clash

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The nights are drawing in, and I’m in love with these clashing colours which take me back to happy memories of deliciously vibrant, colourful summer days.

© images by Emily Hughes, 2016

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Peruvian woman

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Peruvian woman, 2016

taken with Rolleiflex on Ilford pan 50

We were lucky enough to visit Peru this summer. This woman sat outside our hotel in Cusco every day, all day, and that sad, faraway look in her eyes still haunts me now. She wasn’t begging, exactly; it was almost like she just sat there out of habit. She was resigned, but she was also proud. Whilst others ran after us begging us to take their picture with cute baby limas and kids in papooses, all dressed in their finery, she would sit, and wait.  I don’t often take portraits of strangers. I’m far too British and generally worried about embarrassing or inconveniencing people, but I decided to ask her on a whim. She said no at first – I respected that and walked away. She looked so tired and weary of being an object of the intrusive tourist gaze that I felt instantly ashamed, but at that moment my husband was buying a piece of art from a street vendor who worked his patch next to her and he saw and came over, persuading her to agree, so I paid and quickly took my shot, then thanked her. It was a bit of a rushed job: no light meter or tripod and the framing is a little off. I wish I had included her hands. I think there may be some light leakage which explains the weird specks. My rollei is so old and battered now it doesn’t perform at its best and the winding mechanism frequently gets stuck, but I persevere with it. So in the end, I got the shot, I suppose, although, taking this picture of this woman made me sadder than taking any other picture I have ever taken.

 

© image and words by Emily Hughes, 2016

dancing with light

Sometimes it’s fun to play around with the theme of ‘writing with light’ and create something a bit abstract using long exposures. Festival time is the perfect time to do that, with all the lights and bright colours. I was literally dancing with light here, experimenting to see what explosions of colours, shapes and patterns my camera would record in time to the beat of the music.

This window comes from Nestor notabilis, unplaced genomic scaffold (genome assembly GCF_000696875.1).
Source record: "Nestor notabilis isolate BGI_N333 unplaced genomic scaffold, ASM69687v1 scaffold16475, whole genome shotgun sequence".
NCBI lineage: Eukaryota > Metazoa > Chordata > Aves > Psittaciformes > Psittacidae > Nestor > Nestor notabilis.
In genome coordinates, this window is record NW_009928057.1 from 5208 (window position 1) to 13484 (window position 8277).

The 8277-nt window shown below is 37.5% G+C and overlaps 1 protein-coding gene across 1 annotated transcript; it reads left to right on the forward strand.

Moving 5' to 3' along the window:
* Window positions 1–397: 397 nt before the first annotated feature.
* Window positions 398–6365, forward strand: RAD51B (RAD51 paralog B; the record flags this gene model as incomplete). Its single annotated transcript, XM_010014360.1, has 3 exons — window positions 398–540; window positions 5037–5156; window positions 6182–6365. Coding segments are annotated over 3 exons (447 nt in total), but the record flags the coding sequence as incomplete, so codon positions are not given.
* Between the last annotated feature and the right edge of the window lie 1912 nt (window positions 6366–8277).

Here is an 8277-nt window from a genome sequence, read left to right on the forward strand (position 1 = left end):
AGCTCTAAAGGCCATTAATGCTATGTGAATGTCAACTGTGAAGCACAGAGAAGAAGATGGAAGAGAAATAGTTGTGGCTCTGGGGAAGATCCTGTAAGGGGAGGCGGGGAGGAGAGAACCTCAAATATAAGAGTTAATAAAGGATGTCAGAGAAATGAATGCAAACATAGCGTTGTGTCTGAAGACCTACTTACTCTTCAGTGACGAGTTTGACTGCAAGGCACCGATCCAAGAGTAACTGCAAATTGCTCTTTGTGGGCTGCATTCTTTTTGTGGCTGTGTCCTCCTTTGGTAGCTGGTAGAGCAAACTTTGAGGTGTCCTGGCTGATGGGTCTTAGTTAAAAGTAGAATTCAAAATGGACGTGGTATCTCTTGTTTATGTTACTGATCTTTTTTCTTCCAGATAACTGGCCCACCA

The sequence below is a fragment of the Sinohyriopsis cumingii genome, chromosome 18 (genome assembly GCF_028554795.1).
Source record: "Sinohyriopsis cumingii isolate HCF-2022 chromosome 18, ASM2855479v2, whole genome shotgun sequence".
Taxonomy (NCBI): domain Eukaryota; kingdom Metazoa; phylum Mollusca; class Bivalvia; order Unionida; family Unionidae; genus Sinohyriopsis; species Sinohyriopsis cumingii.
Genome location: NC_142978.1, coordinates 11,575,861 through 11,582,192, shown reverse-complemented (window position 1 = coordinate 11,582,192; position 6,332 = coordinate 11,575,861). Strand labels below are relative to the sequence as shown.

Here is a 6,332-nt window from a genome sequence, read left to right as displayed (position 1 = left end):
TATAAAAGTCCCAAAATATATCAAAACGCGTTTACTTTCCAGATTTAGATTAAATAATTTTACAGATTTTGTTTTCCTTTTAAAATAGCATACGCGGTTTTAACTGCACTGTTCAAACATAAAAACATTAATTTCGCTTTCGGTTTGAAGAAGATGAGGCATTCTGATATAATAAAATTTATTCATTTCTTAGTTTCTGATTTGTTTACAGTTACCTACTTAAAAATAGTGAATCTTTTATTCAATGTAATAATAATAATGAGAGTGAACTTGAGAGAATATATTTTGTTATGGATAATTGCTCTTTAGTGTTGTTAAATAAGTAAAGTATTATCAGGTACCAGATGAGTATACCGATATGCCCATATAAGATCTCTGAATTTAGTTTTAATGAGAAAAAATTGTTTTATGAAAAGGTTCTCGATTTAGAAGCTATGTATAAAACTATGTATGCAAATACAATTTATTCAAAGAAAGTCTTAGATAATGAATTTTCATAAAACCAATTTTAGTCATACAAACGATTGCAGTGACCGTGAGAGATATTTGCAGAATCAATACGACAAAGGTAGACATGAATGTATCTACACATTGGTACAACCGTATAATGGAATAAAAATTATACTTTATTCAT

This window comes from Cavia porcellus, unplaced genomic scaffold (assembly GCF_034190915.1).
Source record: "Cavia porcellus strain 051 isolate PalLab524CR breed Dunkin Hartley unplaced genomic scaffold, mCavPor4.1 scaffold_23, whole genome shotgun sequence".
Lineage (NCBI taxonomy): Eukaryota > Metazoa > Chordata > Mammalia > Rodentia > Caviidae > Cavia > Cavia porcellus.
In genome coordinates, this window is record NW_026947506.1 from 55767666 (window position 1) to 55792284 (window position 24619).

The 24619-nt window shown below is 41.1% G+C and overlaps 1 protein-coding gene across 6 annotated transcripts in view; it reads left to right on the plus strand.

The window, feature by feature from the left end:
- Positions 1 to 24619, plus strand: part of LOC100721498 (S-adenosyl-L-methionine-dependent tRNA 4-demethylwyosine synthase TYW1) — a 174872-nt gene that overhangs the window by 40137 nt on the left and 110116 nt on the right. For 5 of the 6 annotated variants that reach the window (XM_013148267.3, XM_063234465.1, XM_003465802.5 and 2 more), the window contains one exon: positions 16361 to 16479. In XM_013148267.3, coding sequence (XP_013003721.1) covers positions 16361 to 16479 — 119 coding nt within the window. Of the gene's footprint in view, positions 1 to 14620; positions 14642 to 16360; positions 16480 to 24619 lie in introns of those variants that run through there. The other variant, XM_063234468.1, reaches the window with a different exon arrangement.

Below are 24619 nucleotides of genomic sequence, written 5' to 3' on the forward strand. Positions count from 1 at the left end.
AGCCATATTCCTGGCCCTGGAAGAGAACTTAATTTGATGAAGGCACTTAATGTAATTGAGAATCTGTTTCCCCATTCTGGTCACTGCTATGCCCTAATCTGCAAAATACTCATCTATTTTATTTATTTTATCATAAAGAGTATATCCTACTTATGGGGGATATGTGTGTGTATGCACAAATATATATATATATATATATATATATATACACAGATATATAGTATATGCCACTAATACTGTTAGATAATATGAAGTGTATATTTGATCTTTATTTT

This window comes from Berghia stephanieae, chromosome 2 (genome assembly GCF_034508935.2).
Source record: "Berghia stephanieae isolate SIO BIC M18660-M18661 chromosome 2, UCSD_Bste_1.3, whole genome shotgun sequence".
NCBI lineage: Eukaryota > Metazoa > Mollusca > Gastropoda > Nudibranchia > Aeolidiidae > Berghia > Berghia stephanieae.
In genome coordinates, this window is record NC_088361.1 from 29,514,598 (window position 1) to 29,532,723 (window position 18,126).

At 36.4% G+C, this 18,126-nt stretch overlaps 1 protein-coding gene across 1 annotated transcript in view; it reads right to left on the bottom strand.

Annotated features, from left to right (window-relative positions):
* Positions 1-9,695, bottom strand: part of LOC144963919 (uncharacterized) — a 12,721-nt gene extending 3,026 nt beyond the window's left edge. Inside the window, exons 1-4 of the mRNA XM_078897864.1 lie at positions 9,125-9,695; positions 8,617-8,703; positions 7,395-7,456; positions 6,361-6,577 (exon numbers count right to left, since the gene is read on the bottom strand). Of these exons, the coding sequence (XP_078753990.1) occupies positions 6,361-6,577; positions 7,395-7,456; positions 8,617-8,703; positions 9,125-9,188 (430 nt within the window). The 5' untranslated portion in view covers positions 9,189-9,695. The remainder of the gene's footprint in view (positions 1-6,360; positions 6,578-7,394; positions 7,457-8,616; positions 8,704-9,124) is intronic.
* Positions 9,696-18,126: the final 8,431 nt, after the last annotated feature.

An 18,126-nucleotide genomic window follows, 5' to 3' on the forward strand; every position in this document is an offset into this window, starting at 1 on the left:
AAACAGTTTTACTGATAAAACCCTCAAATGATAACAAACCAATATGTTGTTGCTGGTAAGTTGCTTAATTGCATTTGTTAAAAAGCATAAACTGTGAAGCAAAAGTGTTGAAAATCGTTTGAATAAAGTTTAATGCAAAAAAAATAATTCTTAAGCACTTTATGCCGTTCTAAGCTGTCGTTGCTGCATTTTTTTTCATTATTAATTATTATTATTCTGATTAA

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© images and words by Emily Hughes, 2015

full of the joys

Jostling, whirring and bouncing in to town. A pair of dizzy bumble bees on the first sunny day of spring!

 

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© images and words by Emily Hughes, 2015

scapelands

In order to have a feel for landscape you have to lose your feeling of place.

(J.F. Lyotard, from “Scapeland” 1989)

 

In his essay “Scapeland” (1989), Lyotard apprehends a sense of landscape as a kind of non-space which defies topography, history and geography. His is a bleak picture of a guarded, clandestine, unreal, uninhabitable space without destiny. For Lyotard a landscape is a violent, disruptive force; like a freeze frame of a camera it seizes time, interrupting the linear narrative and the order of place (1989: 216). It is impossible to describe with words – somehow they become cumbersome and heavy – which are powerless because the landscape has already worked on the mind, dissolving it, and has “made it vomit itself up towards the nothingness of being there” (1989: 20-21). […] I often feel that the act of taking a photograph is intrusive, almost aggressive […] The negation of place which is landscape is violent in its passivity. It is there, yet it arrests us, and denies us something at the same time.

[extract from an essay I wrote about in-between space in 2002]

 

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© images and words Emily Hughes, 2014

 

 

little fishing boat

little fishing boat

 

This image was inspired by a recent trip to the lovely harbour of Lyme Regis. I pegged the boat shot, and when I got it I visualised immediately how I wanted it to turn out, so I was excited to get home and work on it. I’m really pleased with the result. A few people have asked me how I achieve the layering effect. I may try to write another post explaining in more detail when I have more time, but in essence I use Photoshop to layer up the images and then I work on each layer, effectively ‘painting’ parts in and out of the image to achieve the effect I want. It takes a bit of practice to get the hang of it, but I find it a very rewarding and creative process. You also have to make sure you start off with a really strong image which is well composed. This way it will carry the layers much more successfully.

 

© images and content Emily Hughes, 2014

Rolleiflex

At last I have some recent images from my beloved rolleiflex to share.

These were all taken this summer in Sidmouth, Devon and various locations in France.

I didn’t make any adjustments to the images apart from the odd minor crop or straightening of a wonky horizon as I wanted to show them as they are (although some of them would work really well in black and white) This constitutes two rolls of film (you get 12 to a roll), so I was pleased I got so many images I liked considering focusing was pretty hard (the focusing screen is very dark on my camera), and framing can also be quite tricky. I was also guessing a lot with exposure as my light meter is broken.

For those who are interested I used Fuji Reala which is a print colour film (C-41) 100 ASA. It was out of date which probably accounts for the graininess and the slightly antique colour cast they have. For some I used a tripod but most were handheld.

© images and content Emily Hughes and searchingtosee, 2012

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